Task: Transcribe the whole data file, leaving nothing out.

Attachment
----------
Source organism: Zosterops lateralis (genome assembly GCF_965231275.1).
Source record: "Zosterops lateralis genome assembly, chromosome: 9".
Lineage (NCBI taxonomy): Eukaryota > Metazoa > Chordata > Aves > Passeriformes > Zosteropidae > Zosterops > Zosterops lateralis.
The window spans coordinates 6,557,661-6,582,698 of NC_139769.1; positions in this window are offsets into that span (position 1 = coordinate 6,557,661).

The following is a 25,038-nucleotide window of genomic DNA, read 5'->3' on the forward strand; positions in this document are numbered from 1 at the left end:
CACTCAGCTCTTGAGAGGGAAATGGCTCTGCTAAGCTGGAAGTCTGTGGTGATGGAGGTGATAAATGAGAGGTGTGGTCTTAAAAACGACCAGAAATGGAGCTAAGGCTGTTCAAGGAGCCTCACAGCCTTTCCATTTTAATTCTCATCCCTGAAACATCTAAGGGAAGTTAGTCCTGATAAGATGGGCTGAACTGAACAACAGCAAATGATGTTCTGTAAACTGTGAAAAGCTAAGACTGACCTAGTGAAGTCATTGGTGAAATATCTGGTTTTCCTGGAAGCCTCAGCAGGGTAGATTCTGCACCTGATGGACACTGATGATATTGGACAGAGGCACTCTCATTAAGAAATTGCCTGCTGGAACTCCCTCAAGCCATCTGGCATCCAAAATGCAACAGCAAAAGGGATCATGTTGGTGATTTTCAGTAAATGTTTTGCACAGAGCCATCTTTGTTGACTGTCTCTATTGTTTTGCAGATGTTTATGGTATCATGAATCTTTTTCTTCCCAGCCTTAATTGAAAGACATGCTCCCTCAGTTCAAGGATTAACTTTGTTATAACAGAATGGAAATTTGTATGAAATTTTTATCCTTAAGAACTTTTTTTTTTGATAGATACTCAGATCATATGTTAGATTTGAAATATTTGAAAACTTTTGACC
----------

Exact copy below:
Source organism: Zosterops lateralis (genome assembly GCF_965231275.1).
Source record: "Zosterops lateralis genome assembly, chromosome: 9".
Lineage (NCBI taxonomy): Eukaryota > Metazoa > Chordata > Aves > Passeriformes > Zosteropidae > Zosterops > Zosterops lateralis.
The window spans coordinates 6,557,661-6,582,698 of NC_139769.1; positions in this window are offsets into that span (position 1 = coordinate 6,557,661).

The following is a 25,038-nucleotide window of genomic DNA, read 5'->3' on the forward strand; positions in this document are numbered from 1 at the left end:
CACTCAGCTCTTGAGAGGGAAATGGCTCTGCTAAGCTGGAAGTCTGTGGTGATGGAGGTGATAAATGAGAGGTGTGGTCTTAAAAACGACCAGAAATGGAGCTAAGGCTGTTCAAGGAGCCTCACAGCCTTTCCATTTTAATTCTCATCCCTGAAACATCTAAGGGAAGTTAGTCCTGATAAGATGGGCTGAACTGAACAACAGCAAATGATGTTCTGTAAACTGTGAAAAGCTAAGACTGACCTAGTGAAGTCATTGGTGAAATATCTGGTTTTCCTGGAAGCCTCAGCAGGGTAGATTCTGCACCTGATGGACACTGATGATATTGGACAGAGGCACTCTCATTAAGAAATTGCCTGCTGGAACTCCCTCAAGCCATCTGGCATCCAAAATGCAACAGCAAAAGGGATCATGTTGGTGATTTTCAGTAAATGTTTTGCACAGAGCCATCTTTGTTGACTGTCTCTATTGTTTTGCAGATGTTTATGGTATCATGAATCTTTTTCTTCCCAGCCTTAATTGAAAGACATGCTCCCTCAGTTCAAGGATTAACTTTGTTATAACAGAATGGAAATTTGTATGAAATTTTTATCCTTAAGAACTTTTTTTTTTGATAGATACTCAGATCATATGTTAGATTTGAAATATTTGAAAACTTTTGACC